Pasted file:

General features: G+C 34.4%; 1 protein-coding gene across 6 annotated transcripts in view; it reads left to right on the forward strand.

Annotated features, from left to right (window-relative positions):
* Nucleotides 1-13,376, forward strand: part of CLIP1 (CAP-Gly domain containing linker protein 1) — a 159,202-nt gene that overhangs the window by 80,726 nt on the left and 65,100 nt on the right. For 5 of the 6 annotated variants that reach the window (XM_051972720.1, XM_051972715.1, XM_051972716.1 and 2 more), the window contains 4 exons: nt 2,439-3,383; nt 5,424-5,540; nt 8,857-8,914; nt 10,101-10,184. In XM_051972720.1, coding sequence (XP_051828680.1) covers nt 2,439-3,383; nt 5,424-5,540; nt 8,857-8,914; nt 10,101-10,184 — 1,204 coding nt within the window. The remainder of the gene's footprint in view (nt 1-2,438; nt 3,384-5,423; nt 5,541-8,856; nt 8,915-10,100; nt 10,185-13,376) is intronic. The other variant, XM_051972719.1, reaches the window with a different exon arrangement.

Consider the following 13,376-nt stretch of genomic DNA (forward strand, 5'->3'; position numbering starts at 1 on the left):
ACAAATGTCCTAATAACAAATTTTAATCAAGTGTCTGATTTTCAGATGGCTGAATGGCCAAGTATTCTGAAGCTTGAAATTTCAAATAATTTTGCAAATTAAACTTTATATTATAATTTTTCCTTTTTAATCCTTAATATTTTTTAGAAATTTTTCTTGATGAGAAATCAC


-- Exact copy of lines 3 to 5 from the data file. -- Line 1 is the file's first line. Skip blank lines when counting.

* Nucleotides 1-13,376, forward strand: part of CLIP1 (CAP-Gly domain containing linker protein 1) — a 159,202-nt gene that overhangs the window by 80,726 nt on the left and 65,100 nt on the right. For 5 of the 6 annotated variants that reach the window (XM_051972720.1, XM_051972715.1, XM_051972716.1 and 2 more), the window contains 4 exons: nt 2,439-3,383; nt 5,424-5,540; nt 8,857-8,914; nt 10,101-10,184. In XM_051972720.1, coding sequence (XP_051828680.1) covers nt 2,439-3,383; nt 5,424-5,540; nt 8,857-8,914; nt 10,101-10,184 — 1,204 coding nt within the window. The remainder of the gene's footprint in view (nt 1-2,438; nt 3,384-5,423; nt 5,541-8,856; nt 8,915-10,100; nt 10,185-13,376) is intronic. The other variant, XM_051972719.1, reaches the window with a different exon arrangement.

Consider the following 13,376-nt stretch of genomic DNA (forward strand, 5'->3'; position numbering starts at 1 on the left):
ACAAATGTCCTAATAACAAATTTTAATCAAGTGTCTGATTTTCAGATGGCTGAATGGCCAAGTATTCTGAAGCTTGAAATTTCAAATAATTTTGCAAATTAAACTTTATATTATAATTTTTCCTTTTTAATCCTTAATATTTTTTAGAAATTTTTCTTGATGAGAAATCAC